Mario Woods: The fatal police shooting Beyonce's backing dancers want you to know about

Woods, a 26-year-old black man, was shot dead by police after being surrounded by around a dozen officers in San Francisco on 2 December

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The Independent US

It was probably the most politically charged performance ever to grace the Super Bowl half-time show - that most mainstream of American events, traditionally associated with marching bands and classic rock acts.

Beyonce's performance of her new single, Formation - already an anthem for the Black Lives Matter movement - featured backing dancers dressed like the Black Panthers, black power salutes and a choreographed nod to Malcolm X.

Several of the dancers were also pictured on Twitter wielding a sign which read: "Justice 4 Mario Woods".

Mario Woods was a 26-year-old black man who was shot dead by police after being surrounded by around a dozen officers in San Francisco when he reportedly refused to drop a knife.

The shooting, in December, provoked protests after mobile phone footage, recorded by a witness, surfaced online. Woods was reportedly shot around 15 times.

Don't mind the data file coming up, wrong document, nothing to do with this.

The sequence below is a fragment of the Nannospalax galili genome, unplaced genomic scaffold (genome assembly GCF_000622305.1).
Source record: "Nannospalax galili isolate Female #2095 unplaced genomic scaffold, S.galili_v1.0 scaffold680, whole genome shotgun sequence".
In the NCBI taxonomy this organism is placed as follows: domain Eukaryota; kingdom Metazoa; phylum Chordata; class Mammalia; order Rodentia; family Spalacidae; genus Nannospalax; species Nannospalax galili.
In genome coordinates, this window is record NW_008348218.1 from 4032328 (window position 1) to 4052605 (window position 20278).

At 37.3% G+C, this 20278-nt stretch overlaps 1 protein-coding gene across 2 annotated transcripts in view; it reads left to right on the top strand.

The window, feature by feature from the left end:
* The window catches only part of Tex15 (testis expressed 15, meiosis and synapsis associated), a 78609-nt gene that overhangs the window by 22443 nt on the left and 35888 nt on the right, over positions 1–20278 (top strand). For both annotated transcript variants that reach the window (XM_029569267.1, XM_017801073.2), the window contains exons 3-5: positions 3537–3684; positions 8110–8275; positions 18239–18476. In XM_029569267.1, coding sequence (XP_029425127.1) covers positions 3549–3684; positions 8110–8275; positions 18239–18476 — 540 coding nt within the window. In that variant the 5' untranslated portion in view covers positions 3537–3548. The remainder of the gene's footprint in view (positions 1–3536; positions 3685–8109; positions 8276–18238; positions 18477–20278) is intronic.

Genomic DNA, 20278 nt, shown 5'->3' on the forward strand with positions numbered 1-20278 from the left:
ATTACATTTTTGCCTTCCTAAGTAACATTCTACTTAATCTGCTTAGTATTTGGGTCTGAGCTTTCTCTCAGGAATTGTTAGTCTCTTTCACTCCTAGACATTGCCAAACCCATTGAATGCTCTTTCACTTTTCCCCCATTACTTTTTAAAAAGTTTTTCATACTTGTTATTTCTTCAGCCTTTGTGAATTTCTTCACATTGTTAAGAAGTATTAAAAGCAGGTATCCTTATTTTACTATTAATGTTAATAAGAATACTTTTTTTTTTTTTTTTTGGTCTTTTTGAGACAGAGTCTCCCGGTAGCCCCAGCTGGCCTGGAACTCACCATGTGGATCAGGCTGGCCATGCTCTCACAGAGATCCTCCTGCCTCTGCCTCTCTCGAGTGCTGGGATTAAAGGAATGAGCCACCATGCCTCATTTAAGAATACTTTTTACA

Activists say that Woods, who was accused of stabbing a man around an hour before he died, could have been subdued in a non-lethal way.

The US Department of Justice has said that it will conduct a review of the The San Francisco Police Department (SFPD) in the wake of the killing.

Mario Woods was shot dead by police in San Francisco on 2 December.

Last month, the mayor of San Francisco, Ed Lee wrote to the US Attorney General, Loretta Lynch, to ask for a federal investigation into the shooting, which happend on 2 December. Police and prosecutors in San Francisco are deciding whether to bring homicide charges, according to reports.

Police bosses have also pledged to review their policy on the use of force following suggestions that Tasers and shields could have been used against Mr Woods, who reportedly had convictions for gun and gang offences.

But that was not enough for Mr Woods's family and their supporters, who arranged a series of protests to highlight his death during the Super Bowl weekend.